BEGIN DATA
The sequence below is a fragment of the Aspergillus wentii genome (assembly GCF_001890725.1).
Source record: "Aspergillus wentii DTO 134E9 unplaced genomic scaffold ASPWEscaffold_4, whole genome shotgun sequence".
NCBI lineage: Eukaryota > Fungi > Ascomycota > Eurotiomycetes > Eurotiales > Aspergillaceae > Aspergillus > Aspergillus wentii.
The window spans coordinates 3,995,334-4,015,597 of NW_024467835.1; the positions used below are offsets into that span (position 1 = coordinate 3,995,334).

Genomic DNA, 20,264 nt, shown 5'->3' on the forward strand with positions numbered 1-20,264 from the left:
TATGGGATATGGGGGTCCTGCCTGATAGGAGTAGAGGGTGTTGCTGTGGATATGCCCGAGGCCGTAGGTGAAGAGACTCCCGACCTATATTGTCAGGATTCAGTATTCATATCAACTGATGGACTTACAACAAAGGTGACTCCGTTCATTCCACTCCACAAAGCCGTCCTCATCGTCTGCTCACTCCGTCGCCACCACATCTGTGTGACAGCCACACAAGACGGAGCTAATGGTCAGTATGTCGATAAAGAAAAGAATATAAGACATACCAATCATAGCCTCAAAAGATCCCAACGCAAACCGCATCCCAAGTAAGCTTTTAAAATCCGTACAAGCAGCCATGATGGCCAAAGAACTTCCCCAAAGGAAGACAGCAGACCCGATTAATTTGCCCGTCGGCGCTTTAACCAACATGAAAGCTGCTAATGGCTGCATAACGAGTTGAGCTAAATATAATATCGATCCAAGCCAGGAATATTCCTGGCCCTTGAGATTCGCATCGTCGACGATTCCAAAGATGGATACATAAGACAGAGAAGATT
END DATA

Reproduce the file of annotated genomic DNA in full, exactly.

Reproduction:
The sequence below is a fragment of the Aspergillus wentii genome (assembly GCF_001890725.1).
Source record: "Aspergillus wentii DTO 134E9 unplaced genomic scaffold ASPWEscaffold_4, whole genome shotgun sequence".
NCBI lineage: Eukaryota > Fungi > Ascomycota > Eurotiomycetes > Eurotiales > Aspergillaceae > Aspergillus > Aspergillus wentii.
The window spans coordinates 3,995,334-4,015,597 of NW_024467835.1; the positions used below are offsets into that span (position 1 = coordinate 3,995,334).

Genomic DNA, 20,264 nt, shown 5'->3' on the forward strand with positions numbered 1-20,264 from the left:
TATGGGATATGGGGGTCCTGCCTGATAGGAGTAGAGGGTGTTGCTGTGGATATGCCCGAGGCCGTAGGTGAAGAGACTCCCGACCTATATTGTCAGGATTCAGTATTCATATCAACTGATGGACTTACAACAAAGGTGACTCCGTTCATTCCACTCCACAAAGCCGTCCTCATCGTCTGCTCACTCCGTCGCCACCACATCTGTGTGACAGCCACACAAGACGGAGCTAATGGTCAGTATGTCGATAAAGAAAAGAATATAAGACATACCAATCATAGCCTCAAAAGATCCCAACGCAAACCGCATCCCAAGTAAGCTTTTAAAATCCGTACAAGCAGCCATGATGGCCAAAGAACTTCCCCAAAGGAAGACAGCAGACCCGATTAATTTGCCCGTCGGCGCTTTAACCAACATGAAAGCTGCTAATGGCTGCATAACGAGTTGAGCTAAATATAATATCGATCCAAGCCAGGAATATTCCTGGCCCTTGAGATTCGCATCGTCGACGATTCCAAAGATGGATACATAAGACAGAGAAGATT